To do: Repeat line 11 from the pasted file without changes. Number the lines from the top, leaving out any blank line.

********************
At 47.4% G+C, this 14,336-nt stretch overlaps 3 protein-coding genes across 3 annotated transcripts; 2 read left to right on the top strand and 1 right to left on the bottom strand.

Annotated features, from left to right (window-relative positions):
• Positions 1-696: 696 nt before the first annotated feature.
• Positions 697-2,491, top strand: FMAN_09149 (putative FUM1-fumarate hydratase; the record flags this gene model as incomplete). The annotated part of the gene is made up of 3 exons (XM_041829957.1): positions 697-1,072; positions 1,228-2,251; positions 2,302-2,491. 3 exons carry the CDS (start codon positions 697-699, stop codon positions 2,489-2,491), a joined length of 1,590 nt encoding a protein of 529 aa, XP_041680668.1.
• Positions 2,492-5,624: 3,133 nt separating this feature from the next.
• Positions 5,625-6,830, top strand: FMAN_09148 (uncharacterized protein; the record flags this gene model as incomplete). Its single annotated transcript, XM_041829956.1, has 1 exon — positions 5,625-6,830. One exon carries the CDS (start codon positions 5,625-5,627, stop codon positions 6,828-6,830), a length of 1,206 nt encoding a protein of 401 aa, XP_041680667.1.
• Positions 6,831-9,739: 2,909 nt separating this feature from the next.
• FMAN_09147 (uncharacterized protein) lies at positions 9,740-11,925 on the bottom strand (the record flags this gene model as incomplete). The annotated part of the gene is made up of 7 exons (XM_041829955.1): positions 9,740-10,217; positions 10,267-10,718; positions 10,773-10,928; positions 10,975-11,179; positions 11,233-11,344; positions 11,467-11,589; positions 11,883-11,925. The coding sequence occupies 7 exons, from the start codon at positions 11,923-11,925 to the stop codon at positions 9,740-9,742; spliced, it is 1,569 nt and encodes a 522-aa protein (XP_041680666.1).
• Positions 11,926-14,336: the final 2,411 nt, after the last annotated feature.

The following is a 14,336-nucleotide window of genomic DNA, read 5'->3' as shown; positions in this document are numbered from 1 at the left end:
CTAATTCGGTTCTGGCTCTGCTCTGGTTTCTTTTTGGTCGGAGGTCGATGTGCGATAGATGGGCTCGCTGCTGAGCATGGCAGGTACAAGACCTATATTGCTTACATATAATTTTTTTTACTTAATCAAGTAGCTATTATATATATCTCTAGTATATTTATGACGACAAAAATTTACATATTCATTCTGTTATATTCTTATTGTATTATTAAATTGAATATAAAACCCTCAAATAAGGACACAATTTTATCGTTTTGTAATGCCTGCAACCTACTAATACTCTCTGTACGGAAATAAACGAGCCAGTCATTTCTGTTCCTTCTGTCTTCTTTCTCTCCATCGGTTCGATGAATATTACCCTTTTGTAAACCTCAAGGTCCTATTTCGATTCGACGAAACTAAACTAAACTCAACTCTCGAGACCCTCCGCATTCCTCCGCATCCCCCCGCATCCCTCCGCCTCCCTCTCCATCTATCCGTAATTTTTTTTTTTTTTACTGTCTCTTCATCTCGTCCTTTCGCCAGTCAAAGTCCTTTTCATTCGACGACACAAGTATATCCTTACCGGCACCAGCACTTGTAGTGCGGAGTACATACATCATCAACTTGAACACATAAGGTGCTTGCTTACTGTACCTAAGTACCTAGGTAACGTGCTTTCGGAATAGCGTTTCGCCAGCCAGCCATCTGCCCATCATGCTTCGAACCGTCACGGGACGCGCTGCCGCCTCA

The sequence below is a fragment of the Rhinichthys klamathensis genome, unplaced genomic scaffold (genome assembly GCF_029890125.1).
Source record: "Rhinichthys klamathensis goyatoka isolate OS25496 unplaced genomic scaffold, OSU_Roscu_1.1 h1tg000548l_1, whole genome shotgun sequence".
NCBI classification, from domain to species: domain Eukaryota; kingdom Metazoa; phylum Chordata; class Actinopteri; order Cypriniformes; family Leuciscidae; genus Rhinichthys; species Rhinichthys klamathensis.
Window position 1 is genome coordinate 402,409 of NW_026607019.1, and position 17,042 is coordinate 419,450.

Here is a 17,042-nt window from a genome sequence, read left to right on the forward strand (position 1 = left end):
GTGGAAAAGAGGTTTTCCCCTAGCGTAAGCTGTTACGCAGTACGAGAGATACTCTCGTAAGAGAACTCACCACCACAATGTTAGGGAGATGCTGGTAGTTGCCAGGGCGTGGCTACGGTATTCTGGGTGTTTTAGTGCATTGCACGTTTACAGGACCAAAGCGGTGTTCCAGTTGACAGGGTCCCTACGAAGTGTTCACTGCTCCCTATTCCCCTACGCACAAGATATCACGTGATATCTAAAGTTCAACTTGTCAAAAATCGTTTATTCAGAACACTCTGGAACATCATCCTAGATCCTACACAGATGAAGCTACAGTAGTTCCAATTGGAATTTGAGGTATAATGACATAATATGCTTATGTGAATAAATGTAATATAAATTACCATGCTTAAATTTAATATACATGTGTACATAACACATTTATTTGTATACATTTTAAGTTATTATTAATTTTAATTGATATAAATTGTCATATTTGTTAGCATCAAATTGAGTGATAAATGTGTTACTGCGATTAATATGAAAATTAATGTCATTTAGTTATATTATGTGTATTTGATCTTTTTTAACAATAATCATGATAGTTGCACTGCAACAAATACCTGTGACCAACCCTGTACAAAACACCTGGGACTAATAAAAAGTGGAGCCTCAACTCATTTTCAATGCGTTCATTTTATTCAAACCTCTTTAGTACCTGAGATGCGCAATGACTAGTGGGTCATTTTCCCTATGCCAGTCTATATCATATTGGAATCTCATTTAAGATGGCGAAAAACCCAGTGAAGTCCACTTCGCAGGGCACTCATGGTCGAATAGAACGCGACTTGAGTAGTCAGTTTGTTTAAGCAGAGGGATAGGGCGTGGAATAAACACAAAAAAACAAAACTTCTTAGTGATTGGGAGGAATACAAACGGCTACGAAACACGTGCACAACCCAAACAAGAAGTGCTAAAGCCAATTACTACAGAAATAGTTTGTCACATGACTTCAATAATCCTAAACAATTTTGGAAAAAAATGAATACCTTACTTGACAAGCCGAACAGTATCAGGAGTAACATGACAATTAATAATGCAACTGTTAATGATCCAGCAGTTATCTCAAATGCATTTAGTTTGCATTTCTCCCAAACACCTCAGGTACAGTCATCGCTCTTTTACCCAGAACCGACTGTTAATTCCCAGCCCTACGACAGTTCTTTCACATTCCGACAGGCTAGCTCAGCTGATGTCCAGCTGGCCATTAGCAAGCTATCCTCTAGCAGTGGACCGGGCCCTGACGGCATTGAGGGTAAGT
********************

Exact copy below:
CTAATTCGGTTCTGGCTCTGCTCTGGTTTCTTTTTGGTCGGAGGTCGATGTGCGATAGATGGGCTCGCTGCTGAGCATGGCAGGTACAAGACCTATATTGCTTACATATAATTTTTTTTACTTAATCAAGTAGCTATTATATATATCTCTAGTATATTTATGACGACAAAAATTTACATATTCATTCTGTTATATTCTTATTGTATTATTAAATTGAATATAAAACCCTCAAATAAGGACACAATTTTATCGTTTTGTAATGCCTGCAACCTACTAATACTCTCTGTACGGAAATAAACGAGCCAGTCATTTCTGTTCCTTCTGTCTTCTTTCTCTCCATCGGTTCGATGAATATTACCCTTTTGTAAACCTCAAGGTCCTATTTCGATTCGACGAAACTAAACTAAACTCAACTCTCGAGACCCTCCGCATTCCTCCGCATCCCCCCGCATCCCTCCGCCTCCCTCTCCATCTATCCGTAATTTTTTTTTTTTTTACTGTCTCTTCATCTCGTCCTTTCGCCAGTCAAAGTCCTTTTCATTCGACGACACAAGTATATCCTTACCGGCACCAGCACTTGTAGTGCGGAGTACATACATCATCAACTTGAACACATAAGGTGCTTGCTTACTGTACCTAAGTACCTAGGTAACGTGCTTTCGGAATAGCGTTTCGCCAGCCAGCCATCTGCCCATCATGCTTCGAACCGTCACGGGACGCGCTGCCGCCTCA